Aspen Princess: We’re taking car camping to new heights | AspenTimes.com

Aspen Princess: We’re taking car camping to new heights

Alison Berkley Margo
Aspen Princess

We slept on the roof of our car last weekend.

Not in the car, but on the car. Levi thought this fact was hysterical.

"We slept on the roof, whaaat?" I'd say, sending him into fits of laughter.

Yes, we are the proud owners of a new Roof Nest, a tent that is affixed to the roof of your car. This is one of many products on the market in a trendy new category of rooftop tents that take car camping to a whole new level.

Car camping is nothing new. You can throw a rock in any mountain town and hit a guy who owns a pickup truck that has been retrofitted to accommodate some kind of sleeping and/or storage compartment in the back. The early generations of this concept were usually constructed of plywood and furnished with things like old mattresses, scratchy Mexican blankets, metal hooks, dry bags and carabiners and typically smelled like sweat, bong water and dirty socks. Then there were the old Volkswagen buses that always broke down but were comfortable to sleep in, especially with the Westfalia attachment on top. Now that I think about it, that was probably the original roof nest.

These days you don't have to look further than the number of Mercedes Sprinters on the road at any given time as evidence of a new generation of adventurers who want to be able to travel in comfort with luxuries like beds, refrigerators, flat screen TVs and espresso machines.

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"That's not camping," my friend Catherine chided when I told her we were thinking of buying a pull-behind trailer like an R-Pod or an Airstream. "I don't know what that is, but it's not camping."

As soon as we had a baby, the common wisdom was we'd have to get some kind camper if we wanted to enjoy outdoor adventuring with our kid. The truth is our kid wasn't the issue, it was me. I sort of assumed it would be Ryan and Levi's thing. I pictured myself enjoying alone time, flitting from yoga to the nail place, maybe enjoying a boozy lunch followed by an unexpected shopping spree when I'd stumble into a designer boutique and find something that actually fit, so I'd have to buy it despite the nausea-inducing price tag. Or maybe I'd get to enjoy a long hike or bike ride, the kind of all-day outing that you can kiss goodbye when you bring a tiny human into this world.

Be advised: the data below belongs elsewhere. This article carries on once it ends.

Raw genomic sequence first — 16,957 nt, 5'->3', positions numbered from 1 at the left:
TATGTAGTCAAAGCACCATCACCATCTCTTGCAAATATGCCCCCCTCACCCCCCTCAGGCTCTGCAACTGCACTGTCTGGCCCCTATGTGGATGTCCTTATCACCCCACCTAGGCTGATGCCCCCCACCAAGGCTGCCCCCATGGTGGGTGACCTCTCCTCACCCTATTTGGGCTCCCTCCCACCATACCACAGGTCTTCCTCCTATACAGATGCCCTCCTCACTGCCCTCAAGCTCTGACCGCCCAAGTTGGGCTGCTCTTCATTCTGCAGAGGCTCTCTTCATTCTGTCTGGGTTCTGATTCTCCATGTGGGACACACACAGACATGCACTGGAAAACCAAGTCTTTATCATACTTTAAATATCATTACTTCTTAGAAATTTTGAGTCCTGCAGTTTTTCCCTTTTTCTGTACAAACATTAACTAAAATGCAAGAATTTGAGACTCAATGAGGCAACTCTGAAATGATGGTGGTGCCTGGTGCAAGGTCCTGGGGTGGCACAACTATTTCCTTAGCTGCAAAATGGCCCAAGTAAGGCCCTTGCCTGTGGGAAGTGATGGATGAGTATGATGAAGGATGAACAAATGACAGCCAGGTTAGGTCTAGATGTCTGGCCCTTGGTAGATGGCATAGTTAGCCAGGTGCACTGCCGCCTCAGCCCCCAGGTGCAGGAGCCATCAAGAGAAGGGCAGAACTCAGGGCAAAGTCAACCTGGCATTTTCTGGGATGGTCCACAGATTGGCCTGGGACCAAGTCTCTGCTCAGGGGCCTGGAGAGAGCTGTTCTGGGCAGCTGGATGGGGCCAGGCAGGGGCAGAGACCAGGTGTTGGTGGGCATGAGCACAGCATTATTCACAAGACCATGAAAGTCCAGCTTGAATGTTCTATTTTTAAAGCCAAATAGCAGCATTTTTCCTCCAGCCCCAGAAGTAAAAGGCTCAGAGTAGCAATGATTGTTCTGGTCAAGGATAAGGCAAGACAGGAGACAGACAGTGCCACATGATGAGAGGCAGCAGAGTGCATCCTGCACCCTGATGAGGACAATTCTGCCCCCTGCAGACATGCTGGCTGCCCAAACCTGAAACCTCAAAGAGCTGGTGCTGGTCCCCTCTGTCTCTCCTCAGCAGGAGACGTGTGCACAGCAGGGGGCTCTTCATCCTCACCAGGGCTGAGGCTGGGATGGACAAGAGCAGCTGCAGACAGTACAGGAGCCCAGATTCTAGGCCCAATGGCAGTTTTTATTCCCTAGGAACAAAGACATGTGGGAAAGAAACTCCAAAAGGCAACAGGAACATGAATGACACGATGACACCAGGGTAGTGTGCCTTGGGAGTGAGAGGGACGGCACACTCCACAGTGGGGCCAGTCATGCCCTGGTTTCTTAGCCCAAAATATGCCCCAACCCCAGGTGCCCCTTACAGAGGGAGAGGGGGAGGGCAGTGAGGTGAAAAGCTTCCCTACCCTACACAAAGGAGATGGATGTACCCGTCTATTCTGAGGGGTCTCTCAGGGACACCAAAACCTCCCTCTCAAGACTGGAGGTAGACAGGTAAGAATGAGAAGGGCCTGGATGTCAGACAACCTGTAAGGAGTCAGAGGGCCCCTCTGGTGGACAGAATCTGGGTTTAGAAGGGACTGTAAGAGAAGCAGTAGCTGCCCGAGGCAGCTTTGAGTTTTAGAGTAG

There's only one problem: I don't want Levi and Ryan to do fun things without me.

That's part of what inspired me to drive to Denver and back to surprise Ryan with the new cartop tent, purchased and installed without his knowing.

It's rare that Ryan ever asks for anything. Every once in awhile he'll say, "Honey, I bought some new wrenches on Amazon," as if it's a big deal, only to tell me they cost less than 20 bucks. It's cute, those Midwestern values of his.

Yet he works his butt off to support our family, and plus, he's the best husband and father I could ever ask for. When he became obsessed with the Roof Nest, talking about it at every turn, I took notice.

The Roof Nest was all he could talk about. He would be like, "Did you remember to buy milk for Levi? Oh, and the Roof Nest is so awesome because it has a hard top and you're off the ground, so you wouldn't get wet in the rain." Or, "I really need to mow the lawn and the Roof Nest has cargo nets so you can store stuff and reach it easily."

Here's the other thing: Ryan has great instincts about what's best for us, so I trusted his judgment that this was the right choice. As much as I love the design of the Airstream, I don't love how big they are. We also didn't want a rig so big that it would limit us to campgrounds or keep us from being able to navigate the kinds of wilderness areas we want to visit in the first place. As much as I love the idea of having a bathroom and a kitchen, my friend Catherine is right — you might as well just stay home. But if I can have 500 thread count sheets, a comfortable duvet, and a down pillow, I'm good. See? I can compromise!

Someone in Boulder thought of all that when they came up with the design for this thing: it looks like one of those rocket box things and is affixed to the roof rack and enclosed in a hard shell. All you have to do is unlatch it, prop open one corner and the thing pops open by itself. It's got a queen-size foam core mattress inside but is 83-inches long with windows on all sides and built in awnings. It comes with this cool collapsible ladder that affixes to brackets for stability and safety. The best part is you're higher up off the ground, which affords even better views.

Listen, I have no idea how I'm going to actually pay for this thing, but it's not like that never stopped me before. I picked up the phone, paid for it with a credit card (airline miles, hello) put Levi in school for an extra day, and high-tailed it to Denver.

Our maiden voyage could not have been better. We found exactly the kind of campsite we were looking for: down a dirt road where there was exactly no one else, with 360 degree views. The best part? Levi loved every minute of it. And never have I been a happier than as a mama bird, wrapped up in the warmth of my two boys and my pug, in the middle of the kind of incomprehensible beauty that surrounds us, sleeping in our little nest.

The Princess is still trying to lose 10 pounds. Email your love to alisonmargo@gmail.com.

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